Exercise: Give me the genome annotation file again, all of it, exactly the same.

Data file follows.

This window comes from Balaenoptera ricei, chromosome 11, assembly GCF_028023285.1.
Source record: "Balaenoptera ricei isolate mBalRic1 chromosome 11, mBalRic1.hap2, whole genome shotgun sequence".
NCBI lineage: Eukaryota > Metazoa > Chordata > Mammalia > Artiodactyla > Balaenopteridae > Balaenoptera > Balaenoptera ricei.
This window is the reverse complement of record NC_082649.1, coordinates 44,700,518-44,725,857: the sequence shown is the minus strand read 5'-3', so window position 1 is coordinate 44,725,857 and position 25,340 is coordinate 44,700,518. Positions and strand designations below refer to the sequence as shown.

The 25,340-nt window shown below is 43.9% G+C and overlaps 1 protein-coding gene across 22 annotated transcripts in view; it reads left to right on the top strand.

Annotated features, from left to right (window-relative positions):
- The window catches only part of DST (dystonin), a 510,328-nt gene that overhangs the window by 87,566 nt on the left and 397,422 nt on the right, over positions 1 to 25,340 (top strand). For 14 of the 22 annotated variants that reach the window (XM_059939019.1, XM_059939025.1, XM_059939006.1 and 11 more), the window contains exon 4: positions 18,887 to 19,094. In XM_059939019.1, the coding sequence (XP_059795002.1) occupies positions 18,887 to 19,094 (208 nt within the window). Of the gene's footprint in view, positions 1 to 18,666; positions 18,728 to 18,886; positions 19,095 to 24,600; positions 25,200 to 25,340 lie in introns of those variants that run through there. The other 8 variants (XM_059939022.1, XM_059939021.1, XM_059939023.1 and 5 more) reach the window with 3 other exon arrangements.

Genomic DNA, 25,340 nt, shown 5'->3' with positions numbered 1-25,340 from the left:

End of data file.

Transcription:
This window comes from Balaenoptera ricei, chromosome 11, assembly GCF_028023285.1.
Source record: "Balaenoptera ricei isolate mBalRic1 chromosome 11, mBalRic1.hap2, whole genome shotgun sequence".
NCBI lineage: Eukaryota > Metazoa > Chordata > Mammalia > Artiodactyla > Balaenopteridae > Balaenoptera > Balaenoptera ricei.
This window is the reverse complement of record NC_082649.1, coordinates 44,700,518-44,725,857: the sequence shown is the minus strand read 5'-3', so window position 1 is coordinate 44,725,857 and position 25,340 is coordinate 44,700,518. Positions and strand designations below refer to the sequence as shown.

The 25,340-nt window shown below is 43.9% G+C and overlaps 1 protein-coding gene across 22 annotated transcripts in view; it reads left to right on the top strand.

Annotated features, from left to right (window-relative positions):
- The window catches only part of DST (dystonin), a 510,328-nt gene that overhangs the window by 87,566 nt on the left and 397,422 nt on the right, over positions 1 to 25,340 (top strand). For 14 of the 22 annotated variants that reach the window (XM_059939019.1, XM_059939025.1, XM_059939006.1 and 11 more), the window contains exon 4: positions 18,887 to 19,094. In XM_059939019.1, the coding sequence (XP_059795002.1) occupies positions 18,887 to 19,094 (208 nt within the window). Of the gene's footprint in view, positions 1 to 18,666; positions 18,728 to 18,886; positions 19,095 to 24,600; positions 25,200 to 25,340 lie in introns of those variants that run through there. The other 8 variants (XM_059939022.1, XM_059939021.1, XM_059939023.1 and 5 more) reach the window with 3 other exon arrangements.

Genomic DNA, 25,340 nt, shown 5'->3' with positions numbered 1-25,340 from the left: